Shell, Europe’s largest energy company, reported a bumper profit for 2022 on Thursday: $42.3 billion, more than double its 2021 total and probably a record for any British company.
The company, like other global energy giants, has been raking in cash because of high oil and natural gas prices, caused in part by the war in Ukraine. On Wednesday, Exxon Mobil reported $56 billion in annual profit, a record for the company.
The numbers, which beat expectations, showed that Shell is cashing in on its world-leading position in liquefied natural gas. Russia’s decision to cut off natural gas supplies to pipelines in Europe has triggered a boom in L.N.G., which is transported on ships from producers like the United States, Qatar and Australia. Most of Shell’s fourth-quarter profit came from the business unit that includes L.N.G.
For the fourth quarter alone, it had $9.8 billion in adjusted earnings, a 54 percent increase from a year earlier.
Shell said it would spend some of its cash on shareholders, by increasing its dividend for the quarter by 15 percent. It also said it would buy back $4 billion in shares, about the same rate as a buyback program last year. Buyback programs tend to increase the value of shares.
The financial results were the first under a new chief executive, Wael Sawan, who succeeded Ben van Beurden, Shell’s chief for about nine years, at the beginning of January.
Despite the hefty profits, analysts say Mr. Sawan is taking over Shell at a difficult time. The war in Ukraine has changed the operating environment for a company like Shell.
Oil and gas investments were considered something close to liabilities a year ago, amid efforts to diversity into renewable energy to address global warming. Now fossil fuels are not only more profitable but more valuable in terms of energy security, a concept neglected until recently.
At the same time, some investors are skeptical that renewable energy investments can provide the returns needed to finance dividends and stock buybacks. Adding to such pressures, investors are now heavily favoring American companies like Exxon and Chevron, which have focused on oil and gas, over their European counterparts, which have been gradually paring back fossil fuels in favor of renewables.
“We believe Shell should pivot to a more balanced approach,” said Biraj Borkhataria, an analyst at RBC Capital Markets, an investment bank, in a recent note to clients.
In a presentation on Thursday, Mr. Sawan appeared to respond to these concerns, signaling a more cautious approach to the shift from oil and gas to cleaner energy than pursued by his predecessor.
“The world needs a balanced energy transition,” he said. “Moving too fast by dismantling the current system before the new system is ready could worsen the situation.”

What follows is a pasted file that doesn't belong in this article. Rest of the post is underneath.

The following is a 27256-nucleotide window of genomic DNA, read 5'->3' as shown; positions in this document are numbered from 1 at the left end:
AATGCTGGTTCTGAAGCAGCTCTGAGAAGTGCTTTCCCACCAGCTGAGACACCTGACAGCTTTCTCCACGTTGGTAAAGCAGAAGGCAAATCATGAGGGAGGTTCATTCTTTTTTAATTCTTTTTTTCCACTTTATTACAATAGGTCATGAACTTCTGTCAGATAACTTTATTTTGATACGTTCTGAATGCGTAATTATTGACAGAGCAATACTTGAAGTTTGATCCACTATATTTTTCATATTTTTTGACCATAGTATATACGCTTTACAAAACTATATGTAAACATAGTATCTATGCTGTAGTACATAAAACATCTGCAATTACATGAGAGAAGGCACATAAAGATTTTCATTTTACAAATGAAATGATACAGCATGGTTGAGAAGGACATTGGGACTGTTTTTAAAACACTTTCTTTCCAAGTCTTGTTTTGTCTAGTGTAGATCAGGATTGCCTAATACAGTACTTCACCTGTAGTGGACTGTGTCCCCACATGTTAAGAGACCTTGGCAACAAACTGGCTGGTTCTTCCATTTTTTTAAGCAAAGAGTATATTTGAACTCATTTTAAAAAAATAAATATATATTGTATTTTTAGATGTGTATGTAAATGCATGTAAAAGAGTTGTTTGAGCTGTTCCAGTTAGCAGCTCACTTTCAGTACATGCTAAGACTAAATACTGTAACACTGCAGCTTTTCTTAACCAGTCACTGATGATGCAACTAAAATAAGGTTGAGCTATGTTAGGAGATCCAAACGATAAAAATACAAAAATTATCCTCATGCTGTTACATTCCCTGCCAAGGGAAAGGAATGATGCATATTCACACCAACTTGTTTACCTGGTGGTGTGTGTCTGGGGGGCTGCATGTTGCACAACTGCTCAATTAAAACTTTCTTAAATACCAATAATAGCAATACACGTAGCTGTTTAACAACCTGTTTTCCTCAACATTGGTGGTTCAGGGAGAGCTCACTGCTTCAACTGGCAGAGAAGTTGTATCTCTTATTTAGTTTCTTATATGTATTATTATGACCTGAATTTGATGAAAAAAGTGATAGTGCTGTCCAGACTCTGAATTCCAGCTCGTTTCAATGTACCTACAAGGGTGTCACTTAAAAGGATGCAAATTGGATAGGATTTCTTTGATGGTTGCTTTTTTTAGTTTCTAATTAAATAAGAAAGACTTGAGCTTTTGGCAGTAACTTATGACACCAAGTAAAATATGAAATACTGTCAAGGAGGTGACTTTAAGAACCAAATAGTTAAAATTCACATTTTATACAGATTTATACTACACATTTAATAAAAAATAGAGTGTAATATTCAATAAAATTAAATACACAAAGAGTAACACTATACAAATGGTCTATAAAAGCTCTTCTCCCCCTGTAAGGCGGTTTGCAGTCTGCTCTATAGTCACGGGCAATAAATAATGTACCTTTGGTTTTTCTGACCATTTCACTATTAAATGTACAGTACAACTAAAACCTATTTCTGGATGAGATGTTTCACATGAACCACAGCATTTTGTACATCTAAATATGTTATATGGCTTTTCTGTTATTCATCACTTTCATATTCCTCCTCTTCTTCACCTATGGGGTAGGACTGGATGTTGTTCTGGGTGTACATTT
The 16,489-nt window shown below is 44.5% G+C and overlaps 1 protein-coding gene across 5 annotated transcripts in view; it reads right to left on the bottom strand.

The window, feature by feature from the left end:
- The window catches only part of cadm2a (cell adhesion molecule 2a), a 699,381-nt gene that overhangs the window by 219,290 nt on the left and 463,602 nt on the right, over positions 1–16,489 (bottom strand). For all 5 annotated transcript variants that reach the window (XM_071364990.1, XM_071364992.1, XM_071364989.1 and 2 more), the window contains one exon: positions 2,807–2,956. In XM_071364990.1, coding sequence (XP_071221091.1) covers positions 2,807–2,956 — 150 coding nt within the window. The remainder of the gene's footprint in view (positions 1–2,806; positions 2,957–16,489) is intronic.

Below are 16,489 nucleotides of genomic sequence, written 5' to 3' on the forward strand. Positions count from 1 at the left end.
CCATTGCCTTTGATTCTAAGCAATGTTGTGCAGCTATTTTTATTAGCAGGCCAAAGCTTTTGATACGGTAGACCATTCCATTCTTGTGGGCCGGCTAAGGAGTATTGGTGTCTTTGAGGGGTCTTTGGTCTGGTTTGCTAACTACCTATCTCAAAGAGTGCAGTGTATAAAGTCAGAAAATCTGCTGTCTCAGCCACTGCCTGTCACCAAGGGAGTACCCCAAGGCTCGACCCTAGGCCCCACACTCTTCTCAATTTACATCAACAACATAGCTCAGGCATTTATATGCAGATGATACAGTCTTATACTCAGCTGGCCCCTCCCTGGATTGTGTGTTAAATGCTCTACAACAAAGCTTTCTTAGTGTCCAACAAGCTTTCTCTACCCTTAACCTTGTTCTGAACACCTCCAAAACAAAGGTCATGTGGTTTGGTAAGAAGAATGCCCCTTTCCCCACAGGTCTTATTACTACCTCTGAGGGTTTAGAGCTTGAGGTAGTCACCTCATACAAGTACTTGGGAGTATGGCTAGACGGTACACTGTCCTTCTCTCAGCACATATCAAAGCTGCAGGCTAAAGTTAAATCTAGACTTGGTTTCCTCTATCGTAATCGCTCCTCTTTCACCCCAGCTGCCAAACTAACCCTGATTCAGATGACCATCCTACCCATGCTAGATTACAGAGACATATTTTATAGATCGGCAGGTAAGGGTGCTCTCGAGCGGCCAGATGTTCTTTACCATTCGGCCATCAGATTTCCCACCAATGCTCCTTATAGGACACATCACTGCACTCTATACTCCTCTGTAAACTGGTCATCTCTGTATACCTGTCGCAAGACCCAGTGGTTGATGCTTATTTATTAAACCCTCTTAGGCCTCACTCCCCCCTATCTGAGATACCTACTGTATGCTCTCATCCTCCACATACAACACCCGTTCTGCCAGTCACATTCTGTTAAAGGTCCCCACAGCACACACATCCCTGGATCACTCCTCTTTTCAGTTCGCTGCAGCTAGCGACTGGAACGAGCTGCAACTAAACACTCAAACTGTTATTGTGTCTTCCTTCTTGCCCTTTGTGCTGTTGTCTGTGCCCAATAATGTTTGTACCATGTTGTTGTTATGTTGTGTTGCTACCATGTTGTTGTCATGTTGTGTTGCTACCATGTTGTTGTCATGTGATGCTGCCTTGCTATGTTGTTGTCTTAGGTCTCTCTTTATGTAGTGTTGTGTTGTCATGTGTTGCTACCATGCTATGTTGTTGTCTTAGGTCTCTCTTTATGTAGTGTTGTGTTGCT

Mr. Sawan has already indicated he may dial back on Shell’s ambitions to be a major supplier of electricity by putting retail electricity units, including Shell Energy, a British utility that Shell acquired in 2017, up for review.
Still, the company remains under fire from politicians, who want oil companies to pay more tax, and environmentalists, who want more spending on clean energy to tackle climate change.
While pleasing to shareholders, Shell’s profits have prompted criticism. Britain twice increased tax rates on oil and gas production in 2022, but some British lawmakers are calling for further rises to help finance assistance for consumers paying high energy bills.
“Families struggle as oil companies rake it in,” Ed Davey, the leader of the Liberal Democrats, a British opposition party, said on Twitter on Thursday.
On a call with reporters Thursday, Mr. Sawan noted that about 20 percent of Britain’s natural gas flowed through Shell facilities last year, and suggested that rapid changes in the tax regime were “destabilizing” for an industry that invested over decades. He said the company’s plans to spend roughly $25 billion investing in the country would now be scrutinized because of concerns about “the underlying stability of the investment climate.”
Environmentalists contend that Shell is not investing enough of its earnings in clean energy. While investment in the unit that includes renewable energy increased more than $1 billion in 2022, to $3.5 billion, it amounted to about 15 percent of overall investment of $25 billion.
“Shell can’t claim to be in transition as long as investments in fossil fuels dwarf investments in renewables,” said Mark van Baal, the head of Follow This, an environmental group, and a longtime critic of Shell.
Indeed, last year Shell returned far more money to shareholders in the form of dividends and buybacks — $26 billion — than it invested in the renewables unit. However, the company says it makes…
Read More: Shell’s Profit Soared to $42 Billion in 2022